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Temporal summation (TS) is usually evoked by repetitive mechanical or electrical stimuli, and less commonly by tonic heat pain. The present study aimed to examine the TS induction by repetitive-phasic versus tonic heat pain stimuli. Using 27 normal volunteers, we compared the extent of summation by three calculation methods: start-to-end pain rating difference, percent change, and double-logarithmic regression of successive ratings along the stimulation. Subjects were tested twice, and the reliability of each of the paradigms was obtained. In addition, personality factors related to pain catastrophizing and anxiety level were also correlated with the psychophysical results. Both paradigms induced significant TS, with similar increases for the repetitive-phasic and the tonic paradigms, as measured on 0-100 numerical pain scale (from 52.9 /- 11.7 to 80.2 /- 15.5, p < 0.001; and from 38.5 /- 13.3 to 75.8 /- 18.3, p < 0.001, respectively). The extent of summation was significantly correlated between the two paradigms, when calculated by absolute change (r = 0.543, p = 0.004) and by regression (r = 0.438, p = 0.025). Session-to-session variability was similar for both paradigms, relatively large, yet not biased. As with other psychophysical parameters, this poses some limitations on TS assessment in individual patients over time. The extent of TS induced by both paradigms was found to be associated with anxiety level and pain catastrophizing. Despite some dissimilarity between the repetitive-phasic and the tonic paradigms, the many similarities suggest that the two represent a similar physiological process, even if not precisely the same. Future clinical applications of these tests will determine the clinical relevance of the TS paradigms presented in this study.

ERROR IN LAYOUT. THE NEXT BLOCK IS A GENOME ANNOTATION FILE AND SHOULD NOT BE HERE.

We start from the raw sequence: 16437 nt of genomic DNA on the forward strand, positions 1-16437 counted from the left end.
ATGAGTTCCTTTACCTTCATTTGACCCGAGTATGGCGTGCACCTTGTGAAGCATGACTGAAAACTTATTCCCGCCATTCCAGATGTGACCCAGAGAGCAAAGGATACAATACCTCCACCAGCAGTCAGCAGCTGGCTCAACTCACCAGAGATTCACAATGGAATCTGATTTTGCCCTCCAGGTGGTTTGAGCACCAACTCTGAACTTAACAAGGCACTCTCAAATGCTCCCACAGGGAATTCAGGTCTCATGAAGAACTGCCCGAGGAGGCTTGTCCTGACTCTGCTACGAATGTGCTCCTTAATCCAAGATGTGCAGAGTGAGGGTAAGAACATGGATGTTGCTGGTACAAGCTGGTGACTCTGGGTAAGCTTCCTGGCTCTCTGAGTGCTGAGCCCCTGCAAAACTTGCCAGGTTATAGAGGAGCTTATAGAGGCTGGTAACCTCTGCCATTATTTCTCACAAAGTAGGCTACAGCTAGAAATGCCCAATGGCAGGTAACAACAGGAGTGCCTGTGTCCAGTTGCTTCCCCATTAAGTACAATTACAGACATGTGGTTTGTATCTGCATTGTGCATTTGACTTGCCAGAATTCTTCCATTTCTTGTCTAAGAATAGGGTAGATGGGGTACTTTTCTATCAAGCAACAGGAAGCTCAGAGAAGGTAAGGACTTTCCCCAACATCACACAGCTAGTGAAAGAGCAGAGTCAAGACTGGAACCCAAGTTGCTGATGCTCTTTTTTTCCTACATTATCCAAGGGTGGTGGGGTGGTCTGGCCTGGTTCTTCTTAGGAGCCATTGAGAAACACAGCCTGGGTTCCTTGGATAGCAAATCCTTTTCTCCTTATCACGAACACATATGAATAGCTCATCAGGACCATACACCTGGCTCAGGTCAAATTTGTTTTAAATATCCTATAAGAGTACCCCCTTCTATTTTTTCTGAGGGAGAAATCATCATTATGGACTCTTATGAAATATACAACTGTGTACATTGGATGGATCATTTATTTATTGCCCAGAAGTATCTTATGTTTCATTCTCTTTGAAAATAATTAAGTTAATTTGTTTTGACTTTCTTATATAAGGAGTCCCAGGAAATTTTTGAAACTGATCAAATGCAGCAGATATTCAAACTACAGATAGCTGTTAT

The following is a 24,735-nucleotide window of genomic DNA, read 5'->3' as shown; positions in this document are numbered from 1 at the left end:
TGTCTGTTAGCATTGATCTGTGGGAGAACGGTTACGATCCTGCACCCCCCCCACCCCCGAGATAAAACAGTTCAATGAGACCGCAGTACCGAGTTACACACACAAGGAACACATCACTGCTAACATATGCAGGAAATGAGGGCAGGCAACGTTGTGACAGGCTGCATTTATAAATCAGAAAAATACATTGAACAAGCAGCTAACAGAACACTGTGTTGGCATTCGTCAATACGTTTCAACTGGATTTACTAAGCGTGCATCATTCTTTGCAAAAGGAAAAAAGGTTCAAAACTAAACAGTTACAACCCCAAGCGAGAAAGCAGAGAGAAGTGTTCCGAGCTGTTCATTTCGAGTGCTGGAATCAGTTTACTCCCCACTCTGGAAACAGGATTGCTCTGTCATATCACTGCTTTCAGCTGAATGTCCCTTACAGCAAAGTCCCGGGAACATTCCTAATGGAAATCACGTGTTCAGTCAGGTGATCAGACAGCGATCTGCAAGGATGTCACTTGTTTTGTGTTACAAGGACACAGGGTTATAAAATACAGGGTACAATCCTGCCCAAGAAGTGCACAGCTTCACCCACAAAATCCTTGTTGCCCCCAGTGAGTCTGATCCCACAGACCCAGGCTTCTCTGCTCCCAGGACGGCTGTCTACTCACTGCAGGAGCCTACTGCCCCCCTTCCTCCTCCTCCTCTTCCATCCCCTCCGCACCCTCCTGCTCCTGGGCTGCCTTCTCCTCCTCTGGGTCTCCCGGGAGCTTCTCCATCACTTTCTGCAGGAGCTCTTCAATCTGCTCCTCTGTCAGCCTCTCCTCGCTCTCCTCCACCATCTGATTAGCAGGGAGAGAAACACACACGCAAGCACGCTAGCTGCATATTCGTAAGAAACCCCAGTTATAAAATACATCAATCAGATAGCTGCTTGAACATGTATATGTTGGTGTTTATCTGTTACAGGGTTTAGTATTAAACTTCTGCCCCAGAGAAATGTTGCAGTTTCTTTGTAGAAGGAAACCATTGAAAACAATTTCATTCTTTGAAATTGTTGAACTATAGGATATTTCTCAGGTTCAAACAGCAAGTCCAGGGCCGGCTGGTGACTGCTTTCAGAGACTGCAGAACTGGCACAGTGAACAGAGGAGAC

(C) 2006 Lippincott Williams & Wilkins, Inc.